In view of the rising property prices, the number of individuals preferring affordable housing priced below Rs 40 lakh has decreased in the last few years. A Consumer Sentiment Survey by Anarock Research in 2018 found that 39% of homebuyers preferred affordable homes. However, this number declined to 13% in 2022.
The reduction in demand for affordable housing has resulted in a decline in affordable housing supply in top 7 cities as developers are now more focussed on mid and premium housing priced between Rs 40 lakh and Rs 1.5 crore.
Also Read: Budget 2023 Income Tax Changes Live Updates
As per the Anarock Research data, the supply share of affordable housing was highest at 40% of over 1.95 lakh units launched that year. In 2022, the share of affordable housing dipped to just 20% of approx. 3.58 lakh launched units.
Data shows that unsold affordable housing stock in the top seven cities is significant – of total 6.30 lakh unsold units in the top 7 cities as of 2022-end, affordable housing comprised 27%.
Affordable Housing – Declining Supply Share
|Total Supply (Units)||1,95,300||2,36,560||1,27,960||2,36,700||3,57,650|
|% Share of Affordable Housing||40%||40%||30%||26%||20%|
How affordable housing can become attractive again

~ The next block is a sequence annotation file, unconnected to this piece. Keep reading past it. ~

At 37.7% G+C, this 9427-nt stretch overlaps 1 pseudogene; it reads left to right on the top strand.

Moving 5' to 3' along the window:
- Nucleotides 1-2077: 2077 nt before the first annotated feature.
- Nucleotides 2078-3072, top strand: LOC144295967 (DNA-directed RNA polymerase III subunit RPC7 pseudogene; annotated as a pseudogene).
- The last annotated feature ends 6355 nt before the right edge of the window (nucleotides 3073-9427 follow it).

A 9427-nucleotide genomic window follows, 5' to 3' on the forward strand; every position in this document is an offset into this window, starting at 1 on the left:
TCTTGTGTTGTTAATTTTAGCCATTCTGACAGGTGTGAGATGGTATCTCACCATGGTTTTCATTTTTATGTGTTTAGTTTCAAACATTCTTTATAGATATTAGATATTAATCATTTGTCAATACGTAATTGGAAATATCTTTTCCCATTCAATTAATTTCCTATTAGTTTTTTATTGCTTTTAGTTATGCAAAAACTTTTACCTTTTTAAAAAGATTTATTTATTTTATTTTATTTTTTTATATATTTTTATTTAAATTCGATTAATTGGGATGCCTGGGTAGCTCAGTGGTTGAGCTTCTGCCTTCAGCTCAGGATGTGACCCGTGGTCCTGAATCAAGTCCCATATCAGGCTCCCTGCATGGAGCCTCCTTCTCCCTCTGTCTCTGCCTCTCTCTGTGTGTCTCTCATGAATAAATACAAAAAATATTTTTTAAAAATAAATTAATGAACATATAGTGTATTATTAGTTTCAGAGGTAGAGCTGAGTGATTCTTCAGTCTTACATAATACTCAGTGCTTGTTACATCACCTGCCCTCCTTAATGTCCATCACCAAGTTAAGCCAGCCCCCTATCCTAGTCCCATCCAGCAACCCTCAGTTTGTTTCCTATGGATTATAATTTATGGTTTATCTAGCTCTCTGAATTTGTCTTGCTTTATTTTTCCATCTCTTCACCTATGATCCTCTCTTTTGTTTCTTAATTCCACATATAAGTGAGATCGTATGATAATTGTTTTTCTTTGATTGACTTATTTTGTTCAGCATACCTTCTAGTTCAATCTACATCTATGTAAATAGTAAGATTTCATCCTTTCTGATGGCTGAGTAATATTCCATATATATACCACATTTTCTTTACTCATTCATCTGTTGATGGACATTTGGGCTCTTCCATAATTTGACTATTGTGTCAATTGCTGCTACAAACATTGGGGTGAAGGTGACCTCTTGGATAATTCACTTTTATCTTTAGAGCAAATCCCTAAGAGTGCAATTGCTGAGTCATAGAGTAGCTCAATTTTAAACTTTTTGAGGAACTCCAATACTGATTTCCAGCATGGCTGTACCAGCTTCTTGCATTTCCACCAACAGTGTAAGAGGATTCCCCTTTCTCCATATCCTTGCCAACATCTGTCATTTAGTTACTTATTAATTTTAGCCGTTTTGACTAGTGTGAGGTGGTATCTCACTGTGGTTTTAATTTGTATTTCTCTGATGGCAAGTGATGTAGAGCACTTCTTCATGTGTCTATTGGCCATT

Real estate experts suggest that Budget 2023-24 should revise affordable housing price bandwidths to make it attractive again. Buyers in the affordable housing segment get the benefit of lower (1%) GST without ITC and other subsidies.
“One possible way the Budget can intervene is by revising the price bandwidths for homes that qualify as affordable housing, as per the specific market dynamics of different cities,” says Anuj Puri, Chairman, Anarock Group.
“The size of units that qualify for various affordable housing benefits is currently 60 sq. m. on carpet area. While this is appropriate, the uniform price band of up to INR 45 lakh for affordable housing is not aligned with the market realities of most major cities,” he adds.
Also Read: Tax-free pension plans to higher Section 80D limit: 7 key expectations of Insurance Sector from Budget 2023
Puri further says that Rs 45 lakh or below is far too low in a city like Mumbai, where it should be increased to Rs 85 lakh or more. In other major cities, the price band should be increased to Rs 60-65 lakh. “This would result in more homes qualifying as affordable housing, enabling many more homebuyers to avail benefits such as reduced GST at 1% without ITC, and other government subsidies,” says Puri.
“More tax sops for housing end-users and investors for affordable housing would also boost demand. The current tax rebate of INR 2 lakh on housing loan interest under Section 24 of the Income Tax Act must be increased to at least INR 5 lakh. This will add momentum to housing demand, particularly in the cost-sensitive affordable segment,” he adds.